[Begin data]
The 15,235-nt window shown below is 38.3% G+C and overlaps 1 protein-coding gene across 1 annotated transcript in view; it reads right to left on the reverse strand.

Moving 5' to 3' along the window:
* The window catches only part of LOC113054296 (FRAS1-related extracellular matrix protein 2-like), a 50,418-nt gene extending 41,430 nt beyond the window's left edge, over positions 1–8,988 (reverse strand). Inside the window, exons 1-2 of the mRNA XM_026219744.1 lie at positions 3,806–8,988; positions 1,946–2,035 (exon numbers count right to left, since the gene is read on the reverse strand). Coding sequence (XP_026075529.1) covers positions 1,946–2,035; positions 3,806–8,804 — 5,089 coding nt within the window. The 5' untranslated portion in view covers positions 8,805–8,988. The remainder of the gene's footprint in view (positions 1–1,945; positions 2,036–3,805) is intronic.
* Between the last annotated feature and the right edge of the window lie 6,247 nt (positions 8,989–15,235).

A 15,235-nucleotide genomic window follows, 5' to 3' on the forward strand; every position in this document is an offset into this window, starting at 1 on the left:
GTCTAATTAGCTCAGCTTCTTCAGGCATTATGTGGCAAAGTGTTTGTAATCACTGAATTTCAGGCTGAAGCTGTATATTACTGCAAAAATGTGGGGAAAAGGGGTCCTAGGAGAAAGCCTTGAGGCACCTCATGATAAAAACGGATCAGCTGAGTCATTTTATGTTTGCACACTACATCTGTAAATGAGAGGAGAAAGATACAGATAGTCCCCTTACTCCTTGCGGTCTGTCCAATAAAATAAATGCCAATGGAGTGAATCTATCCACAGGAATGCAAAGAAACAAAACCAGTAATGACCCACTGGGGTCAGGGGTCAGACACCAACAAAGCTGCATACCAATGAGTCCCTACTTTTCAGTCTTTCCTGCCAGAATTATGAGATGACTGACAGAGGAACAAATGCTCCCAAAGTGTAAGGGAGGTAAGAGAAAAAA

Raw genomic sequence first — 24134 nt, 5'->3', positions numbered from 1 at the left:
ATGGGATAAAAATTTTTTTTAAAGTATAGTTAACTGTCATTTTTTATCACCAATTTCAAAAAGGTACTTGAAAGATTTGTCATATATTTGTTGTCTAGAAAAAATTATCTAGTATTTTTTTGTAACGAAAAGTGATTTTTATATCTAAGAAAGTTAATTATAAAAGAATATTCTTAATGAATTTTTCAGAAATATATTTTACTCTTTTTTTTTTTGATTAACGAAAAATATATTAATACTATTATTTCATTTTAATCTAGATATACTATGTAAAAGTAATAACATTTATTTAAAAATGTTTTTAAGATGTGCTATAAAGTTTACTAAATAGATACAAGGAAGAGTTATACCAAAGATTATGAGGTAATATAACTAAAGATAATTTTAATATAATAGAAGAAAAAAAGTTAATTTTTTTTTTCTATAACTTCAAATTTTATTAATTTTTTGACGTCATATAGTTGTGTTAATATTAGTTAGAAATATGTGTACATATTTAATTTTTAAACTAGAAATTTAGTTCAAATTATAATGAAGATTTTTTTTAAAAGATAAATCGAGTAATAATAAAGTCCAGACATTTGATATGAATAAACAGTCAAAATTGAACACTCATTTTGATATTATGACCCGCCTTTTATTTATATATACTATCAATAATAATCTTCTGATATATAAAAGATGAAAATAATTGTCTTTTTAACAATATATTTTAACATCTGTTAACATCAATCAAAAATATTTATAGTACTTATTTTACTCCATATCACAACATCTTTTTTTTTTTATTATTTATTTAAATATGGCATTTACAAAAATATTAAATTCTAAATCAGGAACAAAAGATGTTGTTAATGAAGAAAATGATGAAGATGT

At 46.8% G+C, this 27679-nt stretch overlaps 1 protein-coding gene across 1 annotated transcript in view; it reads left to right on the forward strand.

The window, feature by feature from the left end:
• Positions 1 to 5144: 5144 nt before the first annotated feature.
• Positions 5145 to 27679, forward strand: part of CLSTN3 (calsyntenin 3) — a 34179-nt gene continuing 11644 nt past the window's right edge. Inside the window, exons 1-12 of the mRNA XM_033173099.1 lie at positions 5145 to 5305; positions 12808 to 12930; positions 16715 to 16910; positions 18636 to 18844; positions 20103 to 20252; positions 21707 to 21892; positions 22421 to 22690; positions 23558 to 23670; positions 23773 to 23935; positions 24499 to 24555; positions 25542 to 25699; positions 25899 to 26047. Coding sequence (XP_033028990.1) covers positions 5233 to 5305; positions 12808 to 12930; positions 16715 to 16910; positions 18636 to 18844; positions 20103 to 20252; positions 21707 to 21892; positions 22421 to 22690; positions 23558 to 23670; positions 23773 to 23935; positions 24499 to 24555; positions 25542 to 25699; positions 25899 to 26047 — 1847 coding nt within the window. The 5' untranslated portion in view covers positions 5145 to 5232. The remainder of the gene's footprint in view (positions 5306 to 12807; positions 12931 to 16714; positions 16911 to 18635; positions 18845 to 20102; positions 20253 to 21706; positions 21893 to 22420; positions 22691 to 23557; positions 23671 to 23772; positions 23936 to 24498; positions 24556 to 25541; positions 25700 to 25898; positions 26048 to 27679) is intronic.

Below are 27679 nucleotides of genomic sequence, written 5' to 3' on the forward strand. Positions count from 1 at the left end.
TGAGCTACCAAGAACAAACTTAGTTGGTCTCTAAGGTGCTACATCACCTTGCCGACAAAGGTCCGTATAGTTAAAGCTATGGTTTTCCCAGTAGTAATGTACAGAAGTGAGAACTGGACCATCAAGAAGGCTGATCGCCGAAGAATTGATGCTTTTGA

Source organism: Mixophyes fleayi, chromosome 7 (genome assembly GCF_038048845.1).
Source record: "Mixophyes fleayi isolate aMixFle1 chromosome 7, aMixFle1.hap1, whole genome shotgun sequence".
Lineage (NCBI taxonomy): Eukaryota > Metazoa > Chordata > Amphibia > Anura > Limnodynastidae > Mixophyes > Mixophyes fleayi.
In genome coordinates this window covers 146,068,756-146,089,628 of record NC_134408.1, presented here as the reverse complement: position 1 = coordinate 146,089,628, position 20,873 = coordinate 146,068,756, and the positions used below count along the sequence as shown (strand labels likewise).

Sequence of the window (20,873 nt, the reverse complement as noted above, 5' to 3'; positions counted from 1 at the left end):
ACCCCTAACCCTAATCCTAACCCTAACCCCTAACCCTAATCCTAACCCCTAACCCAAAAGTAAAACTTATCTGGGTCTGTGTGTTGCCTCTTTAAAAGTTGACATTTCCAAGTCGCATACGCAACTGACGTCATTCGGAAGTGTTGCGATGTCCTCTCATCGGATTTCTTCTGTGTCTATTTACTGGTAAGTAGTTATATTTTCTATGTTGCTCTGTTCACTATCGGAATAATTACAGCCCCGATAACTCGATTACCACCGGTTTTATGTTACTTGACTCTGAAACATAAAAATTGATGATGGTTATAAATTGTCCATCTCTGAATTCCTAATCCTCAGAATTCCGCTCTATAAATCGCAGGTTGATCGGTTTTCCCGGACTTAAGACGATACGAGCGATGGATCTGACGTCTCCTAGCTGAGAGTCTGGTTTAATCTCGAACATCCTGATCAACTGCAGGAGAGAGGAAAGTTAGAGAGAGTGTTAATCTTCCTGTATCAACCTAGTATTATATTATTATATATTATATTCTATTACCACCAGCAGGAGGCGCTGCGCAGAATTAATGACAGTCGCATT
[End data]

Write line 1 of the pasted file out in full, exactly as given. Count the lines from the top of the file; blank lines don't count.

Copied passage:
The 15,235-nt window shown below is 38.3% G+C and overlaps 1 protein-coding gene across 1 annotated transcript in view; it reads right to left on the reverse strand.